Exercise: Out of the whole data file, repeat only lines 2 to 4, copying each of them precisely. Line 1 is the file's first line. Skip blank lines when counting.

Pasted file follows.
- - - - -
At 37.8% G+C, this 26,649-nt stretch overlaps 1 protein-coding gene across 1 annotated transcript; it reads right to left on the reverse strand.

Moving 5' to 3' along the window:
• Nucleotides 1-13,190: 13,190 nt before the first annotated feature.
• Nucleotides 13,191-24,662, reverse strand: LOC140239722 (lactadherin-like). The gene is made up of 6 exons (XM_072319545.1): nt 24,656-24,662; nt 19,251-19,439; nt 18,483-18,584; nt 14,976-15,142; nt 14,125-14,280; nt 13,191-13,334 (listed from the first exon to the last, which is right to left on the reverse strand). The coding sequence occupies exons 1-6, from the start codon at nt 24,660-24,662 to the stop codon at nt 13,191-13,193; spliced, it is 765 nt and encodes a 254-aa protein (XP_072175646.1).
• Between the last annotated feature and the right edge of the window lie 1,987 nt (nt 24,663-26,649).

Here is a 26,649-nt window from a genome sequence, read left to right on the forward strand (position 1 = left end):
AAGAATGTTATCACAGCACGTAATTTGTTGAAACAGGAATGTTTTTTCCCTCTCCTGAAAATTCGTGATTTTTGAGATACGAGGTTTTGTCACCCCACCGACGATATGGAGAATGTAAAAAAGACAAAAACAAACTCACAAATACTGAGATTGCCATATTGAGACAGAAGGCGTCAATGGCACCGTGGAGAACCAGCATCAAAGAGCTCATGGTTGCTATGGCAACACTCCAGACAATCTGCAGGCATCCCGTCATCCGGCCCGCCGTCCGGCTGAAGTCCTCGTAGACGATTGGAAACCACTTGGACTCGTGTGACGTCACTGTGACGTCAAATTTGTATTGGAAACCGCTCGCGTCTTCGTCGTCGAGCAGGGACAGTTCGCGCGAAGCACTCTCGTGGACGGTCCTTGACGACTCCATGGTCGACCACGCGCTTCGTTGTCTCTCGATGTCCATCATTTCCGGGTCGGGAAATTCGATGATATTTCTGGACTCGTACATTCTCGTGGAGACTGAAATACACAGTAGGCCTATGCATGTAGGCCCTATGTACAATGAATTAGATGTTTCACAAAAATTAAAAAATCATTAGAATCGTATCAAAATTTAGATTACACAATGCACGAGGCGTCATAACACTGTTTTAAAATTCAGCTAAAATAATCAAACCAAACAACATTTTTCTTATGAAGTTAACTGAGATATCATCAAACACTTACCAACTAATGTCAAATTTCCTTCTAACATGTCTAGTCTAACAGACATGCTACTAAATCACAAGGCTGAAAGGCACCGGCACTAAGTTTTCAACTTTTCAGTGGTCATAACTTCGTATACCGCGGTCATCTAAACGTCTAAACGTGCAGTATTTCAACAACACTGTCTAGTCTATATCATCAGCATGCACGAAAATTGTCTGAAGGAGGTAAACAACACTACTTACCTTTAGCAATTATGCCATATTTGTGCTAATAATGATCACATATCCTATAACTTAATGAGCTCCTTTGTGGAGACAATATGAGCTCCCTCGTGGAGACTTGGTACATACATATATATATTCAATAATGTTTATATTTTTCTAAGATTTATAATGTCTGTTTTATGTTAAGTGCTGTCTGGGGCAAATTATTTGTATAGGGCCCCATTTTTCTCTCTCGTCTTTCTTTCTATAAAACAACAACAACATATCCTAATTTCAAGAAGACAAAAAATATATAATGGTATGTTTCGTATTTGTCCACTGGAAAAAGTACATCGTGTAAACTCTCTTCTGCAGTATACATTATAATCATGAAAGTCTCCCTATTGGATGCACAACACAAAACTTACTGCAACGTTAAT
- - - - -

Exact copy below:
Moving 5' to 3' along the window:
• Nucleotides 1-13,190: 13,190 nt before the first annotated feature.
• Nucleotides 13,191-24,662, reverse strand: LOC140239722 (lactadherin-like). The gene is made up of 6 exons (XM_072319545.1): nt 24,656-24,662; nt 19,251-19,439; nt 18,483-18,584; nt 14,976-15,142; nt 14,125-14,280; nt 13,191-13,334 (listed from the first exon to the last, which is right to left on the reverse strand). The coding sequence occupies exons 1-6, from the start codon at nt 24,660-24,662 to the stop codon at nt 13,191-13,193; spliced, it is 765 nt and encodes a 254-aa protein (XP_072175646.1).